The Normans are known not only as good soldiers but as hearty eaters. Their gastronomic table enjoys world renown. Many Parisians drive up for le weekend just to sample the cuisine. Harvested along the seacoast are sole, brill, mackerel, and turbot. Shellfish are also common, especially those fat black mussels, the prawns of Cherbourg, the demoiselles of Dieppe. Try also Madame Poulard's featherweight omelet, sole normande (stewed in rich cream), tripe à la mode de Caen, chicken from the Auge Valley, and duckling from Rouen. Normandy apples, especially those from the Auge Valley, produce a most potent cider. Matured in oaken casks, the apples also are turned into Calvados, a sort of applejack, a distillation of cider flavored with hazelnuts. A true Norman drinks this cider spirit at breakfast. Benedictine, the liqueur made at Fécamp, also enjoys acclaim. The rich Norman Camembert is imitated but never equaled. Pont l'Evêque cheese has been known here since the 13th century. The Livarot is just fine for those who can get past the smell.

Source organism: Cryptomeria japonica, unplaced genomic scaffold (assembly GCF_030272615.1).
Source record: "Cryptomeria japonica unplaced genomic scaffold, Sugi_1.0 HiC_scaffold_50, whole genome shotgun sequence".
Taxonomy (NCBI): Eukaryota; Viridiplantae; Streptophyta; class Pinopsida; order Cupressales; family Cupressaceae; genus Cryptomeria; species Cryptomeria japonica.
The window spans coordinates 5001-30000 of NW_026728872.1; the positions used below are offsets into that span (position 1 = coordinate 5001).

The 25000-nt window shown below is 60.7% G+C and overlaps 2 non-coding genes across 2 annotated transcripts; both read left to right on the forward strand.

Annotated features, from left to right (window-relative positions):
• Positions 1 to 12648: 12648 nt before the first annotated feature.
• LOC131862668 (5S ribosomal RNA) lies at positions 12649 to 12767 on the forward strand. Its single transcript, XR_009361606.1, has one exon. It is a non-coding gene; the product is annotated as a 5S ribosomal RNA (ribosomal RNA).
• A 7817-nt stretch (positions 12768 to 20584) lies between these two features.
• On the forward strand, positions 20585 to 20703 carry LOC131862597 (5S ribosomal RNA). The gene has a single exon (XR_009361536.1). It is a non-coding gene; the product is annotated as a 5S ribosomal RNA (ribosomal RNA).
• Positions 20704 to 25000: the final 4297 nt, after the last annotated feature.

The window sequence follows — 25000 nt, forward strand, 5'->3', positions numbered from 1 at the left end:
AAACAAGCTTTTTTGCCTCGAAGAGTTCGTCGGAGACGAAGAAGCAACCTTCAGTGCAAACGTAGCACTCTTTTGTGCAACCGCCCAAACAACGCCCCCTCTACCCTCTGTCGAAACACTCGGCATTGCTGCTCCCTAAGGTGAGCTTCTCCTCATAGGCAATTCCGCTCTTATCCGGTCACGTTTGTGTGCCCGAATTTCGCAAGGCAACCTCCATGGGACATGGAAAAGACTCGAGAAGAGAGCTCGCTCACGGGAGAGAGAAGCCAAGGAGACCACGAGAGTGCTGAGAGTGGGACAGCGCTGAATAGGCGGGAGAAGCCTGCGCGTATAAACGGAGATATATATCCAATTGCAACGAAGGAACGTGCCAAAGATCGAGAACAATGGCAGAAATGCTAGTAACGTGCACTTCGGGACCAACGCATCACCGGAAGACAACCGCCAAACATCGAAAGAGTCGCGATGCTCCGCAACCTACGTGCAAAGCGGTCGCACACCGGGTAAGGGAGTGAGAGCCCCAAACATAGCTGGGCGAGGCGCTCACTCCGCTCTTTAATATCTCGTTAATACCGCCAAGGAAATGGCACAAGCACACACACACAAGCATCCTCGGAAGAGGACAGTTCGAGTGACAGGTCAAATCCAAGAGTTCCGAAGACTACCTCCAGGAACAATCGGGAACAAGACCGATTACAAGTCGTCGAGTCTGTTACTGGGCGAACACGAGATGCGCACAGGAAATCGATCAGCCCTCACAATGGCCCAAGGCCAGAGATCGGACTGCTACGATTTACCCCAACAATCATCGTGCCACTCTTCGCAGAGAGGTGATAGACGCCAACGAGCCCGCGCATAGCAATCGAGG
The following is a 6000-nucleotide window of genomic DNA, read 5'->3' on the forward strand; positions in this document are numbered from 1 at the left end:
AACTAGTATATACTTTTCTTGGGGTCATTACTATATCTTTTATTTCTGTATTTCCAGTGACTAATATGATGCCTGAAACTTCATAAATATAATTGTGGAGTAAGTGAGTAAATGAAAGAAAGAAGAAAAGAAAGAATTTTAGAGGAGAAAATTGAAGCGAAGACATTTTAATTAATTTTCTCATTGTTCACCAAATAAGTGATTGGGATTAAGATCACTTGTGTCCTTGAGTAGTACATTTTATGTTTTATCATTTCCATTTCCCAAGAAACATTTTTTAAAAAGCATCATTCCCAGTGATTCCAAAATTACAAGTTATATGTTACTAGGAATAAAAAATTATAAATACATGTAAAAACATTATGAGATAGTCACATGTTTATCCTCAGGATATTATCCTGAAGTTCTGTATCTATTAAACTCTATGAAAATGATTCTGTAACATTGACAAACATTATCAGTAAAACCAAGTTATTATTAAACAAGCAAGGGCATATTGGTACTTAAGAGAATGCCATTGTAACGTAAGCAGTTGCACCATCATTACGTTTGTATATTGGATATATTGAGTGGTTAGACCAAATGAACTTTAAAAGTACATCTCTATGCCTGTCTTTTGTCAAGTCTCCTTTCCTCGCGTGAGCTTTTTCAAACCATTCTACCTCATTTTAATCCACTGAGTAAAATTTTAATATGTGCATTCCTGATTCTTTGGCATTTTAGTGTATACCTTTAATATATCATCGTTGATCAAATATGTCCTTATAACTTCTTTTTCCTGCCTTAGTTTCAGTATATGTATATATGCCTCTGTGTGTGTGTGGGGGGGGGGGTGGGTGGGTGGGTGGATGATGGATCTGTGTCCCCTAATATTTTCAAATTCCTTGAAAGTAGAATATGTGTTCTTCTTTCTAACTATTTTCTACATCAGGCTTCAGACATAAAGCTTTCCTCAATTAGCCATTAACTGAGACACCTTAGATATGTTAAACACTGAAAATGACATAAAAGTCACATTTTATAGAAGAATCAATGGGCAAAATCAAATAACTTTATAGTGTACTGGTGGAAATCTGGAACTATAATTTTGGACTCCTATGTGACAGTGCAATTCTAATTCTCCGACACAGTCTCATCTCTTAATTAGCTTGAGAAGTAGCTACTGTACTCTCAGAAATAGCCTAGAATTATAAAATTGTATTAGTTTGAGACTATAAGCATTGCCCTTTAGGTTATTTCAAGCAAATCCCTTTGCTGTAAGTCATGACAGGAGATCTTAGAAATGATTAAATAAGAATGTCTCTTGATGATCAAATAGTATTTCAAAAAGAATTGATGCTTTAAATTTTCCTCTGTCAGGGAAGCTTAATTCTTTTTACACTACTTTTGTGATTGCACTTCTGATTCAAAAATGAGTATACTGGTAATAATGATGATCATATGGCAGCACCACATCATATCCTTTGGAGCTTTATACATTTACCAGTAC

The province of Brittany offers sublime seafood, the mainstay of its diet, including Aulne salmon, pike (best with white butter), scallops, trout, winkles, cockles, spiny lobsters, and Lorient sardines. The pré-sale (salt-meadow lamb) is the best meat course, traditionally served with white beans. The finest artichokes come from Roscoff, the most succulent strawberries from Plouogastel. Nearly every village has its own crêperie, specializing in those paper-thin pancakes with an infinite variety of fillings. Buckwheat griddlecakes are another popular item. The food is washed down with Breton cider (admittedly inferior to the Norman variety, but quite good nevertheless). Unlike much of France, the province lacks wine, except for Muscadet, a light white wine produced from the vineyards around the old Breton capital of Nantes in the lower Loire Valley.